Tag Archives: George W. Bush

Everybody’s Dictionary (& Other Semantic Debacles)

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A little over 10 years ago, I wrote a short story, a political satire, in homage to President George W. Bush called “Everybody’s Dictionary.” While going over it recently, I realized little had changed in the U.S. since the time of G-Dubs, and that if I tweaked it just a little here and there, I could actually make it an homage to President Donald J. Trump. How exciting, I thought!

I originally posted it on Wattpad, the leading English language short story site, a couple of years ago, and then kind of forgot about it until January 20, the day Donnie T. was inaugurated as the 45th President of the United States.

However, it wasn’t until Kellyannegate a couple of weeks ago, when the term “alternative facts” entered the lexicon of the American media, that I decided to go back to “Everybody’s Dictionary” and see if it was still relevant eight years later. And wouldn’t you know it! Plus ça change, plus c’est la même chose. (TRANS.: If you beat around a bush, you will always be trumped.)

So, to all those logophiles out there who still think semantics are important, I dedicate this updated version of the story to you.

Click here to read “Everybody’s Dictionary (& Other Semantic Debacles)

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Lessons Learned from “My American Journey”

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I first read Colin Powell’s My American Journey in 1997, two years after it came out and three years before he would become George W. Bush’s very first Cabinet appointee. Before 1990, I knew little about Powell except that he was Reagan’s National Security Advisor, a four-star general, and the first African-American to serve as Chairman of the Joint Chiefs of Staff.

Then Iraq invaded Kuwait and soon after the Persian Gulf War broke out. Powell quickly ascended to international fame as one of  the chief architects of the Allied victory, and the Powell Doctrine – which basically says if you’re going to go in, go in with absolutely overwhelming force, but with concurrent public support (oxymoron?) – became a commonly used term among and within the American military brass and politicians.

By the time he retired in 1993, Colin Powell was arguably the greatest military rock star in American history since General Douglas MacArthur – but without the controversy. Powell’s reputation was sterling, his resume impeccable, his years of service and sacrifice to his country unparalleled by any general in the modern era.

When I finished the last page (after voraciously tearing through the book), it felt like I had even more respect for him than before. In some ways, it was like an American general’s Long Walk to Freedom.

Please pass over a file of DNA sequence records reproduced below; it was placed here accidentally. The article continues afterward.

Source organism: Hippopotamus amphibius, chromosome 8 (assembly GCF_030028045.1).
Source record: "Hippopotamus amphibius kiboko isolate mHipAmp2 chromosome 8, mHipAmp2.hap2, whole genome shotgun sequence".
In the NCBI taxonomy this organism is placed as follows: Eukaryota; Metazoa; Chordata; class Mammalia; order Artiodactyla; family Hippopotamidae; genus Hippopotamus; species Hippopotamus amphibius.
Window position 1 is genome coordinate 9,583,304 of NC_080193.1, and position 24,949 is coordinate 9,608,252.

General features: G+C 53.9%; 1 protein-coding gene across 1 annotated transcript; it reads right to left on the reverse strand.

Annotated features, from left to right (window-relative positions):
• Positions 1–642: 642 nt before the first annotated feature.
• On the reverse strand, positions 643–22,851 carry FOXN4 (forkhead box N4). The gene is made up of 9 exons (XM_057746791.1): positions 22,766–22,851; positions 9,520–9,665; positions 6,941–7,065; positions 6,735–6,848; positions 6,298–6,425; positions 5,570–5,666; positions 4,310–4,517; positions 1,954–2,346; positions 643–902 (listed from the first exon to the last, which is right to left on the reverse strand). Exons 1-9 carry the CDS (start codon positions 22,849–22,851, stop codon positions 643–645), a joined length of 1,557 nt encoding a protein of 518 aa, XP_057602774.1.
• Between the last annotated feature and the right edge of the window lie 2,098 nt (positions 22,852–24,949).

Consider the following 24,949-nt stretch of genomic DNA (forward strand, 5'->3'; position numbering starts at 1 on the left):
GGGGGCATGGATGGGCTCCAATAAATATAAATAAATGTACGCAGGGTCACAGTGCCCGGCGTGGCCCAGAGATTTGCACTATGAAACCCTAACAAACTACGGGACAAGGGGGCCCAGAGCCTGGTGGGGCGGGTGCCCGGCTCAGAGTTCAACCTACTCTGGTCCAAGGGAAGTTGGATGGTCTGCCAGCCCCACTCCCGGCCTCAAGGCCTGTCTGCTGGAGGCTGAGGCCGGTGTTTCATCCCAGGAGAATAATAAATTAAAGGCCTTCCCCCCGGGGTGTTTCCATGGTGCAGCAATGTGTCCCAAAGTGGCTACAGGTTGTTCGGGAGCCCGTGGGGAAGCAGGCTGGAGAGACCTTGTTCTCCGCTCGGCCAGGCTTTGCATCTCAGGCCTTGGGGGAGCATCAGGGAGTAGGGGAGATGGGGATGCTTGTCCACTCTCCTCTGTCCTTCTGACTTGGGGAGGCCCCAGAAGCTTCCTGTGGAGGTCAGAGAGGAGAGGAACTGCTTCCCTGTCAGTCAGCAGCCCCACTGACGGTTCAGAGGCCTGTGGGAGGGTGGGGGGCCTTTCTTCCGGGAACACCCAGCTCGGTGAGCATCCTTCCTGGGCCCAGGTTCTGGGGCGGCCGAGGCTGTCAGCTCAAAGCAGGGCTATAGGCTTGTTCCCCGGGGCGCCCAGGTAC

And then February 5, 2003 happened. Powell took George W. Bush’s (i.e. Messrs. Cheney, Rumsfeld and Wolfowitz) case to sell the UN Security Council on the “evidence” that Iraq had biological weapons and had the “capability to rapidly produce more, many more.”

Everyone knew it was bullshit. What confounded pundits – almost like a star falling from the sky – was that it seemed as if you were watching a superhero succumb to the Dark Side. Except this wasn’t a movie. The U.S. was still thirsty for blood after 9/11 and you just knew this was going to turn into a blood bath.

Later, Powell would disclose in an interview that it was a “blot” on his service record and that “It will always be a part of my record. It was painful. It’s painful now.”

But this blog is  (mostly) about books and literature, so let me finally get to my point. In reviewing some of my notes from My American Journey earlier today, something struck me, forcing me to read and reread this passage and wonder if this was not presaging the rise of today’s Trump Doctrine.

Per Mr. Powell:

Release facts slowly, behind  the pace at which they are already leaking out to the public. Don’t tell the whole story until forced to do so. Emphasize what went well, and euphemize what went wrong. Become indignant at any suggestion of poor judgement or mistakes. Disparage any facts other than your own. Accuse critics of Monday-morning generalship. Finally, accept general responsibility at the top, thus clearing everybody at fault below.”

What haunts me most about this passage is that he inadvertently set the table for Kellyanne Conway’s now infamous “alternative facts” comment, yet ends it with a true Powellism: If you drop the ball, don’t blame the quarterback.

Although Mr. Powell’s speech to the UN in 2003 will never be forgotten by students of history, it should not serve as a blemish on his remarkable career and his selfless service to his country. He’s just proof that in a politically charged climate, even the best of us can make mistakes.

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